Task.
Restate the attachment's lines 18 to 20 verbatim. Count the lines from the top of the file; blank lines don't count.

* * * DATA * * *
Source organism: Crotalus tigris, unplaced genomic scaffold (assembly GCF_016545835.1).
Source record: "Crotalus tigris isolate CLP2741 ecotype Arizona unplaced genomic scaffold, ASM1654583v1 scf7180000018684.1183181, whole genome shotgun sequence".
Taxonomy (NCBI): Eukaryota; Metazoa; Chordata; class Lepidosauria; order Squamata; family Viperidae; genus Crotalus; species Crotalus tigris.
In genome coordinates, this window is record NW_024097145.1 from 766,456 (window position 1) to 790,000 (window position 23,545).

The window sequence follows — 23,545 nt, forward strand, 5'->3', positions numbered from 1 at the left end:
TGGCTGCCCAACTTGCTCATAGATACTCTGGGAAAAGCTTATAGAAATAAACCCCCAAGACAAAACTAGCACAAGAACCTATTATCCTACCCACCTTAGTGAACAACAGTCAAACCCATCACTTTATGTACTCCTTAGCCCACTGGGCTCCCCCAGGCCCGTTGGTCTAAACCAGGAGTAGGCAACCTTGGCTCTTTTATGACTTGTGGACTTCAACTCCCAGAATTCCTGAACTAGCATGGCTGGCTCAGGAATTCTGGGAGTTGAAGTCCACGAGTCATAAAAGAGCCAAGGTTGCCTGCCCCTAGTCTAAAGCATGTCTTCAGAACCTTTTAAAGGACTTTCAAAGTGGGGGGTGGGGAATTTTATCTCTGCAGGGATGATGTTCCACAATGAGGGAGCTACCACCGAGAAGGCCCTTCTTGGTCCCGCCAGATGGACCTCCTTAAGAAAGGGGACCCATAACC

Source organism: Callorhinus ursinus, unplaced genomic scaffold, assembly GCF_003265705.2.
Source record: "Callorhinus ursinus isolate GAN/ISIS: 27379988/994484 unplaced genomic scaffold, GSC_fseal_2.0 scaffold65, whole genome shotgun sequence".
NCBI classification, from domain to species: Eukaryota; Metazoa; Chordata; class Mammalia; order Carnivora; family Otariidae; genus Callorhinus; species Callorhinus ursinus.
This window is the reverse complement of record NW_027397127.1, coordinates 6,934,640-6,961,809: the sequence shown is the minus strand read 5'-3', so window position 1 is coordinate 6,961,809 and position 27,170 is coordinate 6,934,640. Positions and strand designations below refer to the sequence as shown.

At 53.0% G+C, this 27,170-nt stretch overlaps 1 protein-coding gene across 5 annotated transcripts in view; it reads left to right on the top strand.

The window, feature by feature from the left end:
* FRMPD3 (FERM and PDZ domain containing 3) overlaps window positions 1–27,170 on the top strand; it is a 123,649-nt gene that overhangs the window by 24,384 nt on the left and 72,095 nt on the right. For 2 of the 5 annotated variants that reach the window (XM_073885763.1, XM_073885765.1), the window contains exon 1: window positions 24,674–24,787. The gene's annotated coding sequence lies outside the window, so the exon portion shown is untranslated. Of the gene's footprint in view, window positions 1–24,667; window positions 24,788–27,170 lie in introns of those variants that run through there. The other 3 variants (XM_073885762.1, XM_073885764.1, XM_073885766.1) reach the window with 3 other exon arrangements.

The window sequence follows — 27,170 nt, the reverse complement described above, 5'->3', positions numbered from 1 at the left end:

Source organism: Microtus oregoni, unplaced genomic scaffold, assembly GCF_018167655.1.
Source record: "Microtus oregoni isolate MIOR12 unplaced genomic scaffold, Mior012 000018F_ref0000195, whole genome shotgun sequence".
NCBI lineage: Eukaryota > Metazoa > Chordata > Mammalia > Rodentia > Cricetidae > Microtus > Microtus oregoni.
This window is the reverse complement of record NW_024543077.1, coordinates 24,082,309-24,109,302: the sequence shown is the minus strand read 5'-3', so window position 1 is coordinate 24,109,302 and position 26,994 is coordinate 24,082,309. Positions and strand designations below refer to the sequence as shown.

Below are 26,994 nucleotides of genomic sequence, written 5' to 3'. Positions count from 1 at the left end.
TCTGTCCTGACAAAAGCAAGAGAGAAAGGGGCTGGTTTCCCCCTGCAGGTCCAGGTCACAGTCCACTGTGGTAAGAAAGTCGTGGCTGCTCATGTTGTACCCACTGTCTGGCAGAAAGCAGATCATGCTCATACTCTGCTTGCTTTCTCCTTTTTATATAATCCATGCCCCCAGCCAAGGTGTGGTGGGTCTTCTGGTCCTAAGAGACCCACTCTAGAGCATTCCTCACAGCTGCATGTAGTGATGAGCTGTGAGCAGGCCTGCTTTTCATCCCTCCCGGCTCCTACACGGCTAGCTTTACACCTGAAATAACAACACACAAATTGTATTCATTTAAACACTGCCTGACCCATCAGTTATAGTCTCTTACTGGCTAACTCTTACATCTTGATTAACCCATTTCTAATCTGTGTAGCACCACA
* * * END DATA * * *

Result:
This window is the reverse complement of record NW_024543077.1, coordinates 24,082,309-24,109,302: the sequence shown is the minus strand read 5'-3', so window position 1 is coordinate 24,109,302 and position 26,994 is coordinate 24,082,309. Positions and strand designations below refer to the sequence as shown.

Below are 26,994 nucleotides of genomic sequence, written 5' to 3'. Positions count from 1 at the left end.
TCTGTCCTGACAAAAGCAAGAGAGAAAGGGGCTGGTTTCCCCCTGCAGGTCCAGGTCACAGTCCACTGTGGTAAGAAAGTCGTGGCTGCTCATGTTGTACCCACTGTCTGGCAGAAAGCAGATCATGCTCATACTCTGCTTGCTTTCTCCTTTTTATATAATCCATGCCCCCAGCCAAGGTGTGGTGGGTCTTCTGGTCCTAAGAGACCCACTCTAGAGCATTCCTCACAGCTGCATGTAGTGATGAGCTGTGAGCAGGCCTGCTTTTCATCCCTCCCGGCTCCTACACGGCTAGCTTTACACCTGAAATAACAACACACAAATTGTATTCATTTAAACACTGCCTGACCCATCAGTTATAGTCTCTTACTGGCTAACTCTTACATCTTGATTAACCCATTTCTAATCTGTGTAGCACCACA